11. jm morisseau

    April 1, 2012 at 5:16 pm

    I should add that my French name and many names starting with “MOR” are derived from, in older times, the word Moor. I am pretty light skinned and a quarter Swedish, but in the summer I tan dark enough to be thought blacks from a distance. We mix up race and religion and ethnicity too easily there are black Jews, white Hispanics, probably pink Eskimos too. This sort of shooting still comes down to perceptions of class and power.

  12. jm morisseau

    April 1, 2012 at 5:11 pm

    The guy’s name is Zimmerman, it would be just as easy to avoid racial overtones by calling him a Jew, wouldn’t it? The point is that blacks are still targeted by those who consider themselves members of the white ruling class, which is obviously how Zimmerman viewed himself. It is as a much a matter of class perception as it is race.

  13. enjoying the show

    March 30, 2012 at 1:02 pm


    You’ll have to forgive an unrepentant old fashioned socialist for dissing identity politics. I think many folks don’t realize how the Corporatist Centrist elites make use of identity politics to obfuscate issues surrounding class. This cynic thinks it is done for economic reasons. The old planters took a very different approach, but motivated by similar goals, and made use of racial solidarity to distract attention away from class. It took the planters about 100 years for the propaganda to sink in by 1800 roughly. Or contemporary elites are much better at this game, so it only took a generation or so.

    Granted, the Mainstream Right is hopelessly ignorant on this issue; I doubt many realize Nixon made Affirmative Action law, and it wasn’t because a posse of Black Panthers forced him to. Their political shepherds make sure they don’t talk about that.

    In terms of race, I’ll even concede to folks, who want to call Zimmerman white, that if Zimmerman was from the old, cultural US South, not the suburban sunbelt, in some places he might have been considered “white.” There is an iffy zone for whiteness in the South, thanks to the absorption of Black and Native American ancestry in some areas. That said, I had to kind of go back and think about this point, this was not my initial reaction, so I still contend Zimmerman doesn’t benefit from white privilege, and I’ve often heard people compare those mestizo-looking white Southerners to Mexicans. It’s all contextual. So change Zimmerman’s name to Billy Ray McCoy and put him in Eastern TN, and yeah he might pass as white, although even there people will think he’s got N. American ancestry. But, otherwise, in general, a guy with a phenotype like that in FL, TX, CA, DC and many other places is going to be labeled Hispanic.

  14. Meghan

    March 29, 2012 at 5:34 pm

    There is only one species. We are human with varying levels of color pigmentation in our skins. Due to genetic isolation many genes stayed in certain areas leaving groups of human with different sub groups of genes most prevalent not different species. For example people with an African ethnicity are more likely to have a flatter nose but anyone from any skin pigmentation can have a flatter nose. Doesn’t mean that they also have an African ancestry. (Of course we all came from Africa) A biological species means a new genetic species will be born due to mating. When someone with darker skin pigmentation mates with someone with lighter skin pigmentation they are still human with tan skin pigmentation. No new species so no separate species to begin with.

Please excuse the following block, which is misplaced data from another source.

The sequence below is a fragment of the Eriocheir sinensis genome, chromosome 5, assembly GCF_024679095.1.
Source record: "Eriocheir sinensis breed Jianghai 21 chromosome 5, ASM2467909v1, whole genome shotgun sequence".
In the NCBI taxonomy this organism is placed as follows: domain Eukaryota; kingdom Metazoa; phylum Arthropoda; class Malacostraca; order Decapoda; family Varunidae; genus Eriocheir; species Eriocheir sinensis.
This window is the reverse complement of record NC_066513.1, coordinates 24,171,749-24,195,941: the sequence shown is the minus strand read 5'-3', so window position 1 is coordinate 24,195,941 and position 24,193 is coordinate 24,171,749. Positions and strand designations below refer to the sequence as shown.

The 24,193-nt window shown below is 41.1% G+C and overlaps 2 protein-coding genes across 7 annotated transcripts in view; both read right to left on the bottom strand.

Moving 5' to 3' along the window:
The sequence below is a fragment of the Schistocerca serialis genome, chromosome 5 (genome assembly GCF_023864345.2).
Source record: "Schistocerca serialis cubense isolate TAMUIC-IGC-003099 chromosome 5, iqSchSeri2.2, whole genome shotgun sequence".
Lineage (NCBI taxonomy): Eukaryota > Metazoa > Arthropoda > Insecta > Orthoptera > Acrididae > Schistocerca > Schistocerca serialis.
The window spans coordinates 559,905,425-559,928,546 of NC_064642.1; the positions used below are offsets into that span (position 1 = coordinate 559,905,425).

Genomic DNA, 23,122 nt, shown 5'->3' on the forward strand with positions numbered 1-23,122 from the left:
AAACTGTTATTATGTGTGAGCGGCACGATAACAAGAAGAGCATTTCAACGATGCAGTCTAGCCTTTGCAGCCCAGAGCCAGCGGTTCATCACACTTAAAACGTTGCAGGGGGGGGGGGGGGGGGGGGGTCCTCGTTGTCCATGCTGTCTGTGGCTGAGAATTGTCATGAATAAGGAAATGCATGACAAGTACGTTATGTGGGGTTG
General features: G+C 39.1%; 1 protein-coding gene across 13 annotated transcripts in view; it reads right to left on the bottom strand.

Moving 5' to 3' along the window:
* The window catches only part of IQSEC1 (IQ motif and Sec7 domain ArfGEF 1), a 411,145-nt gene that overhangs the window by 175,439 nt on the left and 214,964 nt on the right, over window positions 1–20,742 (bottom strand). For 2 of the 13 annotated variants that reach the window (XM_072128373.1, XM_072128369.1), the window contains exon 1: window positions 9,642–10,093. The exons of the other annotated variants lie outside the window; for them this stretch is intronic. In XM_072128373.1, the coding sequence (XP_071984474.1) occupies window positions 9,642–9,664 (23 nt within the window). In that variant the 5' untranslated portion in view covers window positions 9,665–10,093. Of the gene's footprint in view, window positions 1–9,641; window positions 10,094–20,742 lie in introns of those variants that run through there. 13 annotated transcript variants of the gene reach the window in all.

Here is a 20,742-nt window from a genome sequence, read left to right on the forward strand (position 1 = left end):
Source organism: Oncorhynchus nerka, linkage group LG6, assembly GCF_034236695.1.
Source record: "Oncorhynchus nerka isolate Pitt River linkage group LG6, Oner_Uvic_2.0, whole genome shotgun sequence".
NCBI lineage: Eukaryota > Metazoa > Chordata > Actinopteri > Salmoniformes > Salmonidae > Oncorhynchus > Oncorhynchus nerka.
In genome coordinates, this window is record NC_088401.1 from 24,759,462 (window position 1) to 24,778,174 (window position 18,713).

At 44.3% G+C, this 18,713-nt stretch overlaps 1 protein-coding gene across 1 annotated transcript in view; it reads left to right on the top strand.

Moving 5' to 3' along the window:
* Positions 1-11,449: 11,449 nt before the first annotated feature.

• TheTRUTH

      August 1, 2012 at 2:27 pm

      Meghan, you’re a typical libtard. There’s only one species you say? Nice feel-good statement. Now try, for example, going to an all-black school (or people with very, very dark skin as I think you’d like to refer to it) and see if they see a White female like you (I know you’re a White liberal) as being one race with them. After you come home crying from getting your head-in-the-sand mentality knocked around, you will surely wake up. Then again, you’re a liberal so you’ll deny it had anything to do with race since people like you think blacks are the only victims and that blacks can’t be racist.

    • Bridgette P. LaVictoire

      August 1, 2012 at 2:46 pm

      “I am a Jew. Hath not a Jew eyes? Hath not a Jew hands, organs, dimensions, senses, affections, passions? Fed with the same food, hurt with the same weapons, subject to the same diseases, healed by the same means, warmed and cooled by the same winter and summer, as a Christian is? If you prick us, do we not bleed? If you tickle us, do we not laugh? If you poison us, do we not die? And if you wrong us, shall we not revenge? If we are like you in the rest, we shall resemble you in that. If a Jew wrong a Christian, what is his humility? Revenge. If a Christian wrong a Jew, what should his sufferance be by Christian example? Why, revenge. The villainy you teach me I will execute, and it shall go hard but I will better the instruction”

      Humans are all one species. It sounds like the person who needs an education is you. I only let your comment through in order to show your racism to the world.

  15. Tatterdemalian

    March 28, 2012 at 8:51 pm

    I’m pretty sure the main issue is that nobody ever used the phrase “white hispanic” until the media needed it to try to incite a race war over the Trayvon Martin shooting. Before then they were called “mulattos” or “mestizos,” if they were even considered distinct from non-white hispanics.

  16. Setton

    March 28, 2012 at 1:57 pm